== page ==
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In few EU member states was the tension between EMU and commitment to the ESM so apparent as in Italy in the 1990s. It was a decade of political and policy upheaval that shaped, and was affected by, the EMU process. Moreover, EMU was the catalyst and the basis for a debate about modernization in Italy that left few areas of economic and social life untouched. It will be argued that the vincolo esterno (external constraint) of monetary integration has been instrumental to bringing about changes to the basic economic, social, and political structures of the postwar order (Dyson and Featherstone 1996). It would be wrong to assume that the political and economic elites were passive, benignly accepting European dictates that might undermine their position. A constellation of social and political forces looked to use monetary integration for profoundly different reasons and objectives. For some of the forces on the left, but not exclusively, it was a means to dismantle entrenched political and economic oligarchies of the postwar constitutional order. Some of those vested interests sought to manage the requirements of the external constraints to hold on to their position. There were other political forces that looked to monetary integration as a way of bringing about some form of institutional change, be it economic or constitutional. Yet, they all framed the debate about EMU and its attendant policies as one about “modernization.”
Perhaps in no other advanced industrialized democracy has government use of decree legislation become so common in the legislative process as it has in Italy since the mid-1970s. There is a certain paradox in this development, because decrees often are seen as the expropriation of the legislature's decision-making powers by an executive intent on providing leadership and direction. Yet Italian governments, which have been so generous in their use of decrees, have been described as anything but strong and decisive; nor have they been able to provide policy and political leadership (Cassese 1980). This brings us to one of the questions raised by Carey and Shugart in the first chapter of this book – namely, do decrees necessarily imply the displacement of law-making and political powers from the legislature to the executive? If not, what factors may account for the use of decrees and what does this tell us not only about the legislative process, but of the balance of power between institutions and between political forces?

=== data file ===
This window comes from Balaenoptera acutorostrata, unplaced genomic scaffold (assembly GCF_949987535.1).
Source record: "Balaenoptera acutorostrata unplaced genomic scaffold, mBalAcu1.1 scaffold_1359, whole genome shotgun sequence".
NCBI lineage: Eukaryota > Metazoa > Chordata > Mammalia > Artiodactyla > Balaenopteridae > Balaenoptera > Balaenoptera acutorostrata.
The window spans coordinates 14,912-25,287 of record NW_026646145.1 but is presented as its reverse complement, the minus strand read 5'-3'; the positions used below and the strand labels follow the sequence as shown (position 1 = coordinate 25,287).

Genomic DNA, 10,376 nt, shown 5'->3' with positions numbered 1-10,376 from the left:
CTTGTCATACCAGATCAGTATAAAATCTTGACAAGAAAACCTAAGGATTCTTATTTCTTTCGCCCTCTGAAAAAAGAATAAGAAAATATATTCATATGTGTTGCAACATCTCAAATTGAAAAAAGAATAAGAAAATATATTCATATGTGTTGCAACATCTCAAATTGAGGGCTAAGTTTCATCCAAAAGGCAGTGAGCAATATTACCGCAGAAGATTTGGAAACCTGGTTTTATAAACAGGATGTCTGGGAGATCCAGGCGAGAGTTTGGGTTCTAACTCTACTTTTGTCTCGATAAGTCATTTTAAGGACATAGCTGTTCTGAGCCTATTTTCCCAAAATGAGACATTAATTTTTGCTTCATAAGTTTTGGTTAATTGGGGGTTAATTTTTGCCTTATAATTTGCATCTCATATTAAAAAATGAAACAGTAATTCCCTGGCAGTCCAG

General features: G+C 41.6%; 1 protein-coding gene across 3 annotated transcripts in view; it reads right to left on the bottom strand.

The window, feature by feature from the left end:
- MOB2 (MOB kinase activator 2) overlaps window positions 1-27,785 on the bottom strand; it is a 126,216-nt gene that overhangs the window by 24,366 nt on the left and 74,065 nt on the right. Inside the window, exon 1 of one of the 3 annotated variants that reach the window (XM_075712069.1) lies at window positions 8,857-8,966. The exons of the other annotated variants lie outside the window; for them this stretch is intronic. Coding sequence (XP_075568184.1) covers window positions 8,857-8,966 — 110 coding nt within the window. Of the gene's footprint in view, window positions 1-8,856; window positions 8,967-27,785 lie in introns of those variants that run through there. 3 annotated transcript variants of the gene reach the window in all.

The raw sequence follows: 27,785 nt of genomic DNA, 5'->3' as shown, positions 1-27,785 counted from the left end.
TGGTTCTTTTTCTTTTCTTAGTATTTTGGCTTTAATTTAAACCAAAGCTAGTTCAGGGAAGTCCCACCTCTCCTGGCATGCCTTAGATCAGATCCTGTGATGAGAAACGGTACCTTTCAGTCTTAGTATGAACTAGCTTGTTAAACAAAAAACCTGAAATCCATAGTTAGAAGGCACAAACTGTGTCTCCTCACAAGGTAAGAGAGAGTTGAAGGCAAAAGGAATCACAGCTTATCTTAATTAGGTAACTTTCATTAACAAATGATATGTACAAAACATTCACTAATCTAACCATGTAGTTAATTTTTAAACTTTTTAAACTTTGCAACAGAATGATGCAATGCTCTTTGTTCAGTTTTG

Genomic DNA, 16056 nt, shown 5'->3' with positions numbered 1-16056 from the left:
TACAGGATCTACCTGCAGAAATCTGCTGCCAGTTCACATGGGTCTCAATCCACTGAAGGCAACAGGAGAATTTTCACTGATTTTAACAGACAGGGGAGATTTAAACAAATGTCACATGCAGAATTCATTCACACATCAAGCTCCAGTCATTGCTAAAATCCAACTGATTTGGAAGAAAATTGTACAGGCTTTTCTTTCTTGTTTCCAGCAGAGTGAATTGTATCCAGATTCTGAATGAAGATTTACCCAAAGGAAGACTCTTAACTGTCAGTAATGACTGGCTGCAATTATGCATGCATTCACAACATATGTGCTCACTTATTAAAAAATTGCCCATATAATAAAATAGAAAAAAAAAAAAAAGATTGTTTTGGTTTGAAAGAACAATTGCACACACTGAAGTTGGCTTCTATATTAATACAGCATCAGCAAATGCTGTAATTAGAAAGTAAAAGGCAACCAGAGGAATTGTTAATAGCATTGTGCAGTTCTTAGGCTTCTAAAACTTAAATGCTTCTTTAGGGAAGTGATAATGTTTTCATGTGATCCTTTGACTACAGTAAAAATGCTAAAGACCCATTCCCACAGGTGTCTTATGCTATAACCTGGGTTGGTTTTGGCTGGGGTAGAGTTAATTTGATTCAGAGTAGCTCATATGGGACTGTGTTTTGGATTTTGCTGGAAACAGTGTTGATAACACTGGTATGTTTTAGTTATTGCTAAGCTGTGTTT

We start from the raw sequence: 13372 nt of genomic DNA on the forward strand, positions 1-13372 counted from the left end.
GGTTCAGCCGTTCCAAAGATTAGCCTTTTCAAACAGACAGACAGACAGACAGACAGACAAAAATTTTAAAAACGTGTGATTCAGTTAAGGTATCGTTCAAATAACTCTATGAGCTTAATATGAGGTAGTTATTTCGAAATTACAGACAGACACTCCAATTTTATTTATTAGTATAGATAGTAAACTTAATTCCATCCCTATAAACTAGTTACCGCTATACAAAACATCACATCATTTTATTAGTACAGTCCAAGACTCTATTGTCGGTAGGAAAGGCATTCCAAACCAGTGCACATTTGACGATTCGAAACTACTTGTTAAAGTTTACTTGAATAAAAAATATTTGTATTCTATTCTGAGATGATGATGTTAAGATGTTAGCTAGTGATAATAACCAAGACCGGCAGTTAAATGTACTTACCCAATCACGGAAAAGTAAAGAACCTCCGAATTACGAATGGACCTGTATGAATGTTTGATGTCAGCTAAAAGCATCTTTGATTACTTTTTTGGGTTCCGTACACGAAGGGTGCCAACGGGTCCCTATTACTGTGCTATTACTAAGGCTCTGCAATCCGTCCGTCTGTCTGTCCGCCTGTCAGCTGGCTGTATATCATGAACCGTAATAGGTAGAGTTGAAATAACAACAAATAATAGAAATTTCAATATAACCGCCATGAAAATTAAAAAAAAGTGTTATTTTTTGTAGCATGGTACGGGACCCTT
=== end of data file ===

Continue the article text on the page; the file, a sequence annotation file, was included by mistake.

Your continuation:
The Italian case suggests that some significant revisions in the conventional understanding of decree legislation may be in order. First, Italy has a parliamentary and not a presidential system of government. As other chapters in this volume indicate, attempts by presidents to usurp law-making powers of legislatures are not uncommon in many presidential systems. However, the conventional view of parliamentary systems assumes that the legislature's ability to discipline the executive discourages the use of nondelegated decree authority in law making.